FILM OFFICE MAY
CLOSE AS LOCHE YELLS
Copyright 2001 www.seattletimes.com
[ December 29th 2001 ]
An Officer and a Gentleman to the upcoming Angelina
Jolie comedy Life Or Something Like It, our picturesque
state has played a supporting role in numerous
feature films shot on location, thanks to the
efforts of the Washington State Film Office.
if Gov. Gary Locke's latest budget proposal comes
to fruition, we might be seeing far less Washington
on the big screen. The film office in Seattle,
through the efforts of three staffers and a shoestring
annual budget of about $375,000, facilitates production
for film and television projects, encouraging
filmmakers to take advantage of the state's resources.
scout locations, arrange schedules and accommodations,
and help filmmakers find local casts and crew
for their productions. In return, the film companies
spend a great deal of money in the state - in
2000, some $50 million. But, to cope with a budget
revenue shortfall of $1.2 billion, Locke has placed
some 30 state programs and agencies on the chopping
block - and among them is the tiny film office.
If the cuts are passed by the state legislature,
the office faces a shutdown.
Kellett, managing director of the office, expressed
great concern over the possibility of a closure.
"I know this governor's having to make some extraordinarily
difficult cuts. What saddens me is that this is
an industry that has a high return on the dollar
and puts thousands of local people to work," Kellett
said. "At this time, with the economy as tough
as it is, I just think this is an office you want
Kellett and Sharon Wallace, communications director
for the State Office of Trade and Economic Development
(of which the film office is a part), said that
return brings in an average of more than $100
for every dollar invested by the state. The office,
Wallace added, is extremely cost-efficient: "We're
one of the smallest operating budgets in the country
for a state film office."
trade shows, limited advertising, and word of
mouth, it attracts filmmakers to Washington. Other
recent projects include the Stephen King miniseries
"Rose Red" (due on television late next month),
the Jennifer Lopez thriller "Enough," and the
DreamWorks production "Ring." "Our job is to promote
the state for feature film, television, and commercials,
but it's also industrials, music videos, any kind
of production," explained Kellett.
Gowrylow, spokesman for Locke, doesn't dispute
the office's value to the state, but says hard
choices need to be made. "This is certainly no
reflection on the job (the film office) is doing,"
he said. "They may indeed provide some economic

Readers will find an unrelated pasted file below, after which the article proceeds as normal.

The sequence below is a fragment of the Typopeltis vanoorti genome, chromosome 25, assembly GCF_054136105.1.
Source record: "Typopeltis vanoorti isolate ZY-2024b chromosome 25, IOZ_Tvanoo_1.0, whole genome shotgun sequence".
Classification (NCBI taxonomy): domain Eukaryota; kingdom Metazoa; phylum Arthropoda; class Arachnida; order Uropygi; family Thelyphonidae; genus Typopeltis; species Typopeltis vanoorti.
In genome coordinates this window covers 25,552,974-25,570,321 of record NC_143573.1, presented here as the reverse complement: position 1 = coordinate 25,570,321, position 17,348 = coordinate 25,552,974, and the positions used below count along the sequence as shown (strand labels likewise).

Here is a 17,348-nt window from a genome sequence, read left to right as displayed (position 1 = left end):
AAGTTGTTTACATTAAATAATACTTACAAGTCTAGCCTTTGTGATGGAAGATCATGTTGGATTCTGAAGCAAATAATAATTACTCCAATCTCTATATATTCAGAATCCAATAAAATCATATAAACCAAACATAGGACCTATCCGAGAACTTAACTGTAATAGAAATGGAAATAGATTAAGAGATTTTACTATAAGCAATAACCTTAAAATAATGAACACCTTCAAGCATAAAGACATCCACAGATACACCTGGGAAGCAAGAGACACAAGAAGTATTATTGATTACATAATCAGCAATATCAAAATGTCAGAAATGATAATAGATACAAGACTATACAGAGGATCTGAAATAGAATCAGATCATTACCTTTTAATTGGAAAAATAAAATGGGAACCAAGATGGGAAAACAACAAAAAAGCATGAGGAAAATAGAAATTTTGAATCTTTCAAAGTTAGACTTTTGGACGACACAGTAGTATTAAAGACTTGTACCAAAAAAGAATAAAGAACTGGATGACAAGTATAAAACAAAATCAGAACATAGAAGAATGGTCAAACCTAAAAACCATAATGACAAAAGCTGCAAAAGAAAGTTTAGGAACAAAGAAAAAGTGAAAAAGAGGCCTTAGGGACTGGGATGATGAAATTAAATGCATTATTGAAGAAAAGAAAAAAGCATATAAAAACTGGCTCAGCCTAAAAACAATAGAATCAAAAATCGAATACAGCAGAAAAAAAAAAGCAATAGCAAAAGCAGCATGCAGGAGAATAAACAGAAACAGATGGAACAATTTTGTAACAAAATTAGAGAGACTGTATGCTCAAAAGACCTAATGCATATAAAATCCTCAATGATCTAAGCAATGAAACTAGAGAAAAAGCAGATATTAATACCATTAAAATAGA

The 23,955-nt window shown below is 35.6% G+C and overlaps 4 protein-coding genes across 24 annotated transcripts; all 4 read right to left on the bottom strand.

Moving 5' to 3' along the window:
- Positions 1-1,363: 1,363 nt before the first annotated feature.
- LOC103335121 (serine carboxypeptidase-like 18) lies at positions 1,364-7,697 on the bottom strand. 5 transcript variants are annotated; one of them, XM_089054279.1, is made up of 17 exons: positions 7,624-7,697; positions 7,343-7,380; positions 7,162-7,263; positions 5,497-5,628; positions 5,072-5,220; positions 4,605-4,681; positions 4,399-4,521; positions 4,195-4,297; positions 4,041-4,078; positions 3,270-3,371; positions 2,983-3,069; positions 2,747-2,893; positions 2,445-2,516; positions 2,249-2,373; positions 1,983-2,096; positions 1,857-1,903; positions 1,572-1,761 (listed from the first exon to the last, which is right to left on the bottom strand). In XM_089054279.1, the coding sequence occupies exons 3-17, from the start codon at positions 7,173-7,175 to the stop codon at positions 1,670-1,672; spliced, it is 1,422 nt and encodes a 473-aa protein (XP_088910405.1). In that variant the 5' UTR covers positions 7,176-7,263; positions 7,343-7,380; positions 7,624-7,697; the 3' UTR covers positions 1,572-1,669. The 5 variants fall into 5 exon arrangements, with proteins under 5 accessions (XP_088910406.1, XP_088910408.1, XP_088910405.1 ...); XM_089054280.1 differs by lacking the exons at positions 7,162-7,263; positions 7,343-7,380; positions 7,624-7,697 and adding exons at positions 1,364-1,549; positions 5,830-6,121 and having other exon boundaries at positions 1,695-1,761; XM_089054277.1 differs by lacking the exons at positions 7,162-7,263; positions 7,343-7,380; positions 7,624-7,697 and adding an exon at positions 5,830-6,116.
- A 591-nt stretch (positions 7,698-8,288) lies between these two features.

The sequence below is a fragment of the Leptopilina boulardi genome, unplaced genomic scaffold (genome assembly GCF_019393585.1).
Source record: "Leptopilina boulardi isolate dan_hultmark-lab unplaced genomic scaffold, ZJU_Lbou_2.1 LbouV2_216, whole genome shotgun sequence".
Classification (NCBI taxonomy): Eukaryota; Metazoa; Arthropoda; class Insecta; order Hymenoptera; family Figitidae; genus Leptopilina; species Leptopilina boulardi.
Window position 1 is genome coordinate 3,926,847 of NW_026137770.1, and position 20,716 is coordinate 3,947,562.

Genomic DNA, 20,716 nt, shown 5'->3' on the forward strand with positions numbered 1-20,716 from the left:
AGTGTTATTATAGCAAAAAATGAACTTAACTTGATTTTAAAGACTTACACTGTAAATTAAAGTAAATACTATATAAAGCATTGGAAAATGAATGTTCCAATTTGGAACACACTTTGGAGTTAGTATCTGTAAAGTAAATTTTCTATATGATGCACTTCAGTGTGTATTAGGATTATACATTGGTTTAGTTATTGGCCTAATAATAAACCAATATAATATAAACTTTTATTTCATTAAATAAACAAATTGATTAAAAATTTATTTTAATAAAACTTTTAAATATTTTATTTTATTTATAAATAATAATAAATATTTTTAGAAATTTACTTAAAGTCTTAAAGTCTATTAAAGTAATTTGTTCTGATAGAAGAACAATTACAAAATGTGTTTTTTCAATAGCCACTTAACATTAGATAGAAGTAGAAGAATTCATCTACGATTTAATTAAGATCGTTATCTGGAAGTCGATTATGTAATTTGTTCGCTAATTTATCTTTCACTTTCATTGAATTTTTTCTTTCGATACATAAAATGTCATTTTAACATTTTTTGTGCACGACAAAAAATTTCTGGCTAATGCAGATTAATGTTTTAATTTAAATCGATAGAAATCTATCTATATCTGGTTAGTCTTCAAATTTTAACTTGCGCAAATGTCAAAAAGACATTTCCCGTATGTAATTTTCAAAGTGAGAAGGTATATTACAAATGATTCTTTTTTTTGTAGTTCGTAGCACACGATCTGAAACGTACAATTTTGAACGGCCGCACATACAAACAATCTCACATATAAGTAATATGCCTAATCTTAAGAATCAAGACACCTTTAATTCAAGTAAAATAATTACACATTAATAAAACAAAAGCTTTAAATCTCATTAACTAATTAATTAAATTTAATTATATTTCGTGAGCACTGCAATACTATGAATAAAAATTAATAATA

stimulus. We're forced to balance the budget here,
and the governor's proposal would close down some
programs that do not seem to be our core operations."
things such as education or providing a safety
net for vulnerable people are core programs that
we need to maintain and sustain. Things that we
don't consider to be core programs, as good as
they may be, have to be sacrificed."
James, director of the mayor's film and video
office in Seattle, is alarmed by the possibility
of the state office closing down. "The state office
is the marketing arm of the film industry here,"
James explained. "They are the facilitators. If
that office closed, it's going to incredibly increase
the number of phone calls we get. We're just not
prepared to handle it." James' office handles
all permits for filming in Seattle — traffic implications,
property rights, police, fire, parks, etc.
du Mas, a Seattle-based freelance production manager
and 25-year veteran of the state film industry,
had even stronger words. If the office is eliminated,
"it would be absolutely devastating for the film
industry in Washington state," he said. "They
(the film office) are critical to promoting the
state outside of the state, and once a company
has decided to film here, they're absolutely necessary
in order to tie all the different elements together.
Without that resource, the industry is blind."
noted that if the film office is closed, Washington
would become the only state in the country without
one. "It boggles the mind that in these times,
the state would want to cut one of the few departments
that actually generates income," du Mas said.
"It may not be a core industry to them, but it
provides money to fund their core programs. It's
ludicrous." Locke's proposed budget cuts will
be debated by the Legislature when it returns
to session next month. If passed, most changes
would go into effect July 1.